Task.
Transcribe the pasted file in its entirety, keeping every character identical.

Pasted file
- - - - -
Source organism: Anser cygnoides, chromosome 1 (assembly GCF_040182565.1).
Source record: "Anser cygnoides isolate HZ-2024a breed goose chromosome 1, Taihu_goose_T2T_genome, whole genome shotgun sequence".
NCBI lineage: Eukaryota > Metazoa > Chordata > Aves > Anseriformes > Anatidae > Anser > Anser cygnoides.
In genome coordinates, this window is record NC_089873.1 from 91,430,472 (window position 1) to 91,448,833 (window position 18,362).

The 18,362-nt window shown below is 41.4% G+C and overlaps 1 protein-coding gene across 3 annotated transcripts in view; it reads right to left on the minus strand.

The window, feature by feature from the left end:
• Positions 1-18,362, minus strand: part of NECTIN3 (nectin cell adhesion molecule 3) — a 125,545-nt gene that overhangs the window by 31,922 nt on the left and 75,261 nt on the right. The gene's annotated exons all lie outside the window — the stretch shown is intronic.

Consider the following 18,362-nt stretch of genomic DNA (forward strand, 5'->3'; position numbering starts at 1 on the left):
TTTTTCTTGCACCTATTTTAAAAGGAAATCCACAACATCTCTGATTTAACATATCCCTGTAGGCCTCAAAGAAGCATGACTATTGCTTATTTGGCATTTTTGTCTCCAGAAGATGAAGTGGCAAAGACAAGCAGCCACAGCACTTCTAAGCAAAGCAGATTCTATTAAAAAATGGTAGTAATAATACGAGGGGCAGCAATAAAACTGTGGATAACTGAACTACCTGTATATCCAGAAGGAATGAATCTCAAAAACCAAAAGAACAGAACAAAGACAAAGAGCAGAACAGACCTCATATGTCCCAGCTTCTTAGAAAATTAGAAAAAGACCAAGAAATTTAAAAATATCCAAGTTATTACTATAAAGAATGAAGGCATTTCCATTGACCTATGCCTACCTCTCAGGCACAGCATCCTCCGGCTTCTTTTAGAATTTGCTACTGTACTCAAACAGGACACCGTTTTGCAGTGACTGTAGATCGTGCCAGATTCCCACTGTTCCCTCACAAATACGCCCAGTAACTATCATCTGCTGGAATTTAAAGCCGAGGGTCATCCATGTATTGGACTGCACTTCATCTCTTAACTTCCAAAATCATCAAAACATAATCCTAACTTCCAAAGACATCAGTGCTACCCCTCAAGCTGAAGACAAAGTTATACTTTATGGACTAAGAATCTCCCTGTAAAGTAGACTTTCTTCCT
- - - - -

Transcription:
Source organism: Anser cygnoides, chromosome 1 (assembly GCF_040182565.1).
Source record: "Anser cygnoides isolate HZ-2024a breed goose chromosome 1, Taihu_goose_T2T_genome, whole genome shotgun sequence".
NCBI lineage: Eukaryota > Metazoa > Chordata > Aves > Anseriformes > Anatidae > Anser > Anser cygnoides.
In genome coordinates, this window is record NC_089873.1 from 91,430,472 (window position 1) to 91,448,833 (window position 18,362).

The 18,362-nt window shown below is 41.4% G+C and overlaps 1 protein-coding gene across 3 annotated transcripts in view; it reads right to left on the minus strand.

The window, feature by feature from the left end:
• Positions 1-18,362, minus strand: part of NECTIN3 (nectin cell adhesion molecule 3) — a 125,545-nt gene that overhangs the window by 31,922 nt on the left and 75,261 nt on the right. The gene's annotated exons all lie outside the window — the stretch shown is intronic.

Consider the following 18,362-nt stretch of genomic DNA (forward strand, 5'->3'; position numbering starts at 1 on the left):
TTTTTCTTGCACCTATTTTAAAAGGAAATCCACAACATCTCTGATTTAACATATCCCTGTAGGCCTCAAAGAAGCATGACTATTGCTTATTTGGCATTTTTGTCTCCAGAAGATGAAGTGGCAAAGACAAGCAGCCACAGCACTTCTAAGCAAAGCAGATTCTATTAAAAAATGGTAGTAATAATACGAGGGGCAGCAATAAAACTGTGGATAACTGAACTACCTGTATATCCAGAAGGAATGAATCTCAAAAACCAAAAGAACAGAACAAAGACAAAGAGCAGAACAGACCTCATATGTCCCAGCTTCTTAGAAAATTAGAAAAAGACCAAGAAATTTAAAAATATCCAAGTTATTACTATAAAGAATGAAGGCATTTCCATTGACCTATGCCTACCTCTCAGGCACAGCATCCTCCGGCTTCTTTTAGAATTTGCTACTGTACTCAAACAGGACACCGTTTTGCAGTGACTGTAGATCGTGCCAGATTCCCACTGTTCCCTCACAAATACGCCCAGTAACTATCATCTGCTGGAATTTAAAGCCGAGGGTCATCCATGTATTGGACTGCACTTCATCTCTTAACTTCCAAAATCATCAAAACATAATCCTAACTTCCAAAGACATCAGTGCTACCCCTCAAGCTGAAGACAAAGTTATACTTTATGGACTAAGAATCTCCCTGTAAAGTAGACTTTCTTCCT